In real Stage 2 systems, so-called semi-automated driving is made possible by the interaction of various individual systems (including some of the above, such as distance control cruise control or lane departure warning). These assist the driver in steering, accelerating and braking. However, the driver must always remain vigilant and observe the traffic. He must also be able to handle dynamic traffic situations independently and therefore always keep his hand on the wheel.

Only with stage 3, which goes hand in hand with conditional automation, do vehicles take over traffic monitoring, and the car occupants can lean back a little. At this stage, vehicle systems can access context data like a traffic jam assistant and control the car without the driver having to do anything. Such a highly automated car can, for example, perform certain driving tasks on the motorway without human intervention. However, the driver must be prepared to take the wheel again at any time if the system detects a problem and is overwhelmed by the traffic situation.

Autonomisation is progressing

It becomes really interesting from level 4: pedals and steering wheel are only needed in exceptional cases, and the driver can completely relinquish control of the vehicle. The car manages journeys on certain routes completely independently, monitors the traffic and recognizes its limits in good time enough to achieve a safe state in accordance with the rules (e.g. heading for a parking lot).
The ultimate goal of autonomous vehicle technology - level 5 - is a car that is capable of handling every traffic situation independently. The on-board systems involved take over steering, acceleration and braking processes, monitor traffic and master all dynamic driving tasks without human intervention, taking into account environmental and road conditions.
The final two stages of autonomous vehicle technology can only be implemented with the aid of extensive sensor equipment. Only in this way can the entire vehicle environment actually be recorded and evaluated. The change from level 4 to level 5 requires a new technological framework with ultra-fast wireless communication. This requires next-generation networks that transmit data from other vehicles, road infrastructure (smart traffic lights, camera technology, etc.) and high-resolution maps with extremely low latency.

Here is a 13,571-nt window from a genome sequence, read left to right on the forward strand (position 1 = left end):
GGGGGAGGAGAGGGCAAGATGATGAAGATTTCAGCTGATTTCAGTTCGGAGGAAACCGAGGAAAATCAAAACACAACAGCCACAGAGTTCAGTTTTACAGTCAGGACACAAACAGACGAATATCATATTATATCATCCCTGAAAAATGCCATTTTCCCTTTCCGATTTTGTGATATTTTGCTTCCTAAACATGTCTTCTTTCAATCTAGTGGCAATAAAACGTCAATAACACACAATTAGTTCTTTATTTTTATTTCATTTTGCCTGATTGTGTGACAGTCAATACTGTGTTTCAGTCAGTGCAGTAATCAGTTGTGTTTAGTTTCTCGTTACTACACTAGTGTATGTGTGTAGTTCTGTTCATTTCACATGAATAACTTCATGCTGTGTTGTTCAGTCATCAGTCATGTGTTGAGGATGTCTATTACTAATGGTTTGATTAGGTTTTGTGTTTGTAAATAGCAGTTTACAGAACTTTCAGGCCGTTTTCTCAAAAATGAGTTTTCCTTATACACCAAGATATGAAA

The classification of the stages on the way to becoming an autonomous vehicle shows where we stand and what still awaits us in the future. The exact description of the forthcoming stages will certainly be revised and adapted to new software/hardware developments. At the same time, it is still relatively unclear at what point in the future true autonomy will be achieved. The concept of the autonomous vehicle should be perceived as fluid, growing and changing - just like the technology on which it is based.

Preview Part 3

The third part of the series "The Basics of Autonomous Driving," focuses on the essential technologies for autonomous vehicles. First, we take a look at the sensor technologies.

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This article was first published in German by